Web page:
Colombia, the subversive narco-protectorate

If there’s any doubt still in your mind as to whether the Venezuelan opposition are really traitors, or that Colombia’s diplomats are really imperialist cats’-paws trying to foment an illegal separatist movement, you can now put your doubts to rest. Alberto Nolia, host of the VTV show “The Devil’s Papers”, has uncovered some definitive proof that the answer to both questions is a resounding YES:

Here’s the story, translated by your humble and obedient one:

Venezuelan chancellor Nicolás Maduro Moros said he had conversed with his Colombian counterpart, Jaime Bermúdez Merizalde, who confirmed to him that he would “retire the Colombian consul in Maracaibo”, Carlos Galvis Fajardo, “which I thanked him for. He acted with extraordinary speed. I hope that this will not be repeated with any other diplomatic functionary from any other country”, and that there would be respect for international norms.

The measure took place after the VTV program, “The Devil’s Papers”, revealed a conversation between Galvis and an advisor to Colombian president Alvaro Uribe, José Obdulio Gaviria, in which he expressed his happiness at the victory of opposition candidates in the gubernatorial elections of the states of Zulia and Táchira, the “marvellous” part being that it was “our work there”, and that they would soon meet with the governors “to take actions at government level.”

Maduro said that this recording “confirms information we have been receiving that certain opposition members in the border regions were trying to get involved in a foreign plot against the unity of our nation.”

President Chávez has been denouncing for months the separatist intentions of the border states, including Táchira and Zulia, to create a separatist “Media Luna” with the aid of oligarchs from neighboring Colombia.


The conversation between Maduro and Bermúdez took place before a speech by President Chávez, who indicated, without referring to the call, that if the Colombian consul had not been voluntarily removed, he would have to be expelled from Venezuela.


Addressing chancellor Maduro, Chávez asked, “Nicolás, have you spoken with the Colombian chancellor already? Because the only way that I will not expel this consul-general is if the Colombian government withdraws him quickly, now! If not, I’ll expel him. Either they remove him now, or I’ll throw him out of the country. I’ll expel him! I hope the government of Colombia makes the decisions it has to make.”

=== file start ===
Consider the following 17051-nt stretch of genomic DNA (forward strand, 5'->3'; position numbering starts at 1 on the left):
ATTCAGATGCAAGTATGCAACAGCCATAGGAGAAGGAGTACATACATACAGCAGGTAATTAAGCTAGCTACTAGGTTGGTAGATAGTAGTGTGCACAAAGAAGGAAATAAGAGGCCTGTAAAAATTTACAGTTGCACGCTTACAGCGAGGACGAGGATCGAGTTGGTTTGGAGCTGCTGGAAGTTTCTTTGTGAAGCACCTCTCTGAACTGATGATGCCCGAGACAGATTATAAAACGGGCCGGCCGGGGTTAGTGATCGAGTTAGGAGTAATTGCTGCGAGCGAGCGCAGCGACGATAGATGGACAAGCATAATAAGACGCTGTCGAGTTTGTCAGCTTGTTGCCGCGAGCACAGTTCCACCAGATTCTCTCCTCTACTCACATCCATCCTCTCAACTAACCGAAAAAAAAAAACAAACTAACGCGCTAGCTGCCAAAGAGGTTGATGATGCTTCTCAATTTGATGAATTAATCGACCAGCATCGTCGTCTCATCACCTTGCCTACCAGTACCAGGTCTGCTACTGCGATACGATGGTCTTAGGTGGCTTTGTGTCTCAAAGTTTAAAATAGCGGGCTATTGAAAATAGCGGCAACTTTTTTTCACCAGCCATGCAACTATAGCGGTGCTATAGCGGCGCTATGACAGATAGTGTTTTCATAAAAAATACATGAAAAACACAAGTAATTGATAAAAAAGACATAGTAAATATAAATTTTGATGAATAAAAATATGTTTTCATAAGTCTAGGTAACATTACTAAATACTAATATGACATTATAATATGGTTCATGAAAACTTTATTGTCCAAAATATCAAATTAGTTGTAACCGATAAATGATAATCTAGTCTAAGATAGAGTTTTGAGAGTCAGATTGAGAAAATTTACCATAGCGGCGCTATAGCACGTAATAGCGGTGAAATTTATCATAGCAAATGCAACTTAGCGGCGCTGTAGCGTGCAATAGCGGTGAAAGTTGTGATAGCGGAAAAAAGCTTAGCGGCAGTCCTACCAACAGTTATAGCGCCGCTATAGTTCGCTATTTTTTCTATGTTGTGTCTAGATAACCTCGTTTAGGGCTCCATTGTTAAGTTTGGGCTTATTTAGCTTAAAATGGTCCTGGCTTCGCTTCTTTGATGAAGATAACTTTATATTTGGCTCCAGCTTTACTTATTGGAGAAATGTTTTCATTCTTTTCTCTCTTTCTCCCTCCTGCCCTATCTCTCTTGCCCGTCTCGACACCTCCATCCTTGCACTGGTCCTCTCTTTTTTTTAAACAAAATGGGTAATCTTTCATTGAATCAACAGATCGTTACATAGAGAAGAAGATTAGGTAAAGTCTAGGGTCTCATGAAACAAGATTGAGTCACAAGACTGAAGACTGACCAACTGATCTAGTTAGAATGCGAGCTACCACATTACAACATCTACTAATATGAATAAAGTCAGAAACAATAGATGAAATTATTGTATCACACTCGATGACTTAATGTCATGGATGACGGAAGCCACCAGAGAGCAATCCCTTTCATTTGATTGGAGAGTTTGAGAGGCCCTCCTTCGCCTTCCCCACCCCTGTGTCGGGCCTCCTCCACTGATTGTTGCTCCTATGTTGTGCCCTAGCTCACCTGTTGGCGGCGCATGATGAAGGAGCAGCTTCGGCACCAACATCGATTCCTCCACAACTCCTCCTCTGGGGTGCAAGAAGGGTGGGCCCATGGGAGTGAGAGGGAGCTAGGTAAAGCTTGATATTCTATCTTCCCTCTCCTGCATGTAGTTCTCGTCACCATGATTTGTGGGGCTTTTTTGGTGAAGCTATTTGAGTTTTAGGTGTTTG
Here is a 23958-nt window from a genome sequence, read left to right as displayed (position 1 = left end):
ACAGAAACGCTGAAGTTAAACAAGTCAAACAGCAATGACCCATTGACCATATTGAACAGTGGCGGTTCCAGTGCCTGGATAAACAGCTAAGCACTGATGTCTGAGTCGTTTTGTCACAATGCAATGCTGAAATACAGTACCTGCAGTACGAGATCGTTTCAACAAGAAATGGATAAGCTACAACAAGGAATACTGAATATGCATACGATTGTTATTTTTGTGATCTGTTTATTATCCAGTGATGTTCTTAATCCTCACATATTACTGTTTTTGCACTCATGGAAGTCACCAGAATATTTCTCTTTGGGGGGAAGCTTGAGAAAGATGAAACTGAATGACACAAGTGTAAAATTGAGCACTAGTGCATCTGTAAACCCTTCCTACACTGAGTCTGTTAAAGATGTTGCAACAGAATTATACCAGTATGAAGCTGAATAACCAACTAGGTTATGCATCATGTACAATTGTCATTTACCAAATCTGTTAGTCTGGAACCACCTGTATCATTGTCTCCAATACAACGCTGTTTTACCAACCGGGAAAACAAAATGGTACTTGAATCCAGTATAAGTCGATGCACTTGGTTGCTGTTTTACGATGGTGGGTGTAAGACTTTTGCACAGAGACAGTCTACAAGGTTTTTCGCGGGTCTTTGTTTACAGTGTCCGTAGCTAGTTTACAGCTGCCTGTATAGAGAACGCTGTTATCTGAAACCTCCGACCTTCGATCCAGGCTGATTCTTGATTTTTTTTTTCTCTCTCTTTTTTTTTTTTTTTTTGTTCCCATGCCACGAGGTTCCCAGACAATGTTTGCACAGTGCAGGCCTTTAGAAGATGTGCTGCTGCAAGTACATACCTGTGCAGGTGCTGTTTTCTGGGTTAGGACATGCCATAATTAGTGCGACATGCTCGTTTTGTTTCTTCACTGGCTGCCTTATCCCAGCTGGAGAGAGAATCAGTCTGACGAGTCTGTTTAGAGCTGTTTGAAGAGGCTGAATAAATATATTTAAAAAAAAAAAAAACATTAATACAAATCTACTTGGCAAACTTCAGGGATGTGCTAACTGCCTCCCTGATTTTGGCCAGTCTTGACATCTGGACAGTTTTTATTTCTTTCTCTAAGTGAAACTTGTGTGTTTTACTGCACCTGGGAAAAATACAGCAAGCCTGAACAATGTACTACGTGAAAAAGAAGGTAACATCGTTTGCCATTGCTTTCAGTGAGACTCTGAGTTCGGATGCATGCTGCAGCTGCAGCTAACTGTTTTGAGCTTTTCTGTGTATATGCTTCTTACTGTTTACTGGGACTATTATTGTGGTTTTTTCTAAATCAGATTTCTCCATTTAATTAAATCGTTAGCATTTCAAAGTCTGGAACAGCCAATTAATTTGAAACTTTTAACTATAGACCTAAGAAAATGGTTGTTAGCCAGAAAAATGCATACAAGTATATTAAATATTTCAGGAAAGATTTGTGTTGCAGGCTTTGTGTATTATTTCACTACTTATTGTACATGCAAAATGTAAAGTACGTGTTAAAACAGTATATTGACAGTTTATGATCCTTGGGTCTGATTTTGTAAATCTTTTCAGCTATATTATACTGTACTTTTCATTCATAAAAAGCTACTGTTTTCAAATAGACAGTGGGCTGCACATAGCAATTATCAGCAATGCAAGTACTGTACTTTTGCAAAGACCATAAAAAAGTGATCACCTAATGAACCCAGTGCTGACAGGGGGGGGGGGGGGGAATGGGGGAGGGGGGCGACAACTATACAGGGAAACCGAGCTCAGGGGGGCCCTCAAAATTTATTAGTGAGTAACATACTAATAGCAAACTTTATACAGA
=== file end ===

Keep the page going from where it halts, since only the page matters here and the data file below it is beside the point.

So now the treacherous Colombian consul is gone, withdrawn by his own government. Problem solved?

Don’t bank on it just yet. At best, this is only a stopgap. Until Colombia is no longer the loyal servant of you-know-where, and someone other than Alvaro Uribe (or anyone else equally crooked) is president of Colombia, we can expect to go right on hearing of incidents like this in Venezuela. Don’t forget that the Colombian consul was talking to no less a personage than Uribe’s own advisor (who, so far as I know, has suffered no consequences). Uribe is involved right up to his beady little eyeballs in this plot. He’s going to replace a few people and go right on pulling the self-same shit, all over again, and again and again, until it succeeds or he blows an artery trying.

That is assuming, of course, that the people of the border states that went to opposition governors last Sunday don’t take matters into their own hands and get rid of those vendepatrias. Unfortunately, if they follow strict constitutional procedures, they’re going to have to wait awhile. But if there’s not a recall vote a couple of years from now in every single one of those states, and every one of those governors isn’t subsequently ousted by popular will, I’ll be seriously surprised–and disgusted.

In the meantime, there’s always the criminal justice system, which is also as speedy as molasses at the South Pole. But who knows, maybe the federales will surprise us by taking a few newly-minted governors into custody yet. Stranger things have happened in Venezuela…

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2 Responses to Colombia, the subversive narco-protectorate

  1. hedgehog says:

    It’s simplistic to talk of “the Venezuelan opposition.” There probably are seditious people in Venezuela, but that’s no reason to paint all those who oppose Chavez with one brush. You’re succumbing to Chavez’s dualistic discourse in a way that you never would from a leader in your own country (or the one just to the south). Just because Chavez says “you’re either with us or against us” doesn’t make it so. He has opponents from left and right, patriot and apatrida, smart and stupid.

  2. What “opponents from the left”? This isn’t by any chance a reference to the “Un Nuevo” Adecos, is it? Just because they call themselves “social democrats” doesn’t make them that. I don’t buy shellacked dog turds just because someone repackaged them as “cocoa beans”. If they don’t pass the sniff test, they belong in the same bin with the rest of the trash; after all, they banded together with their so-called opponents (collaborators, really) from the Punto Fijo days in an effort to defeat him. Don’t forget that they, too, have a “you’re either with us or against us” mentality, and worse, a propensity for violence–it’s clear from the way they lost no time in menacing and even killing Chavistas in the few states their guys won. Where are the principled oppositionists who oppose violence? Why aren’t they out demonstrating, if there are decent ones among them? Why are they not howling for these bad leaders’ heads? It’s not as if they wouldn’t do it to Chavez, and on far flimsier pretexts. If it’s because they’re scared, shame on them! Silence gives consent.

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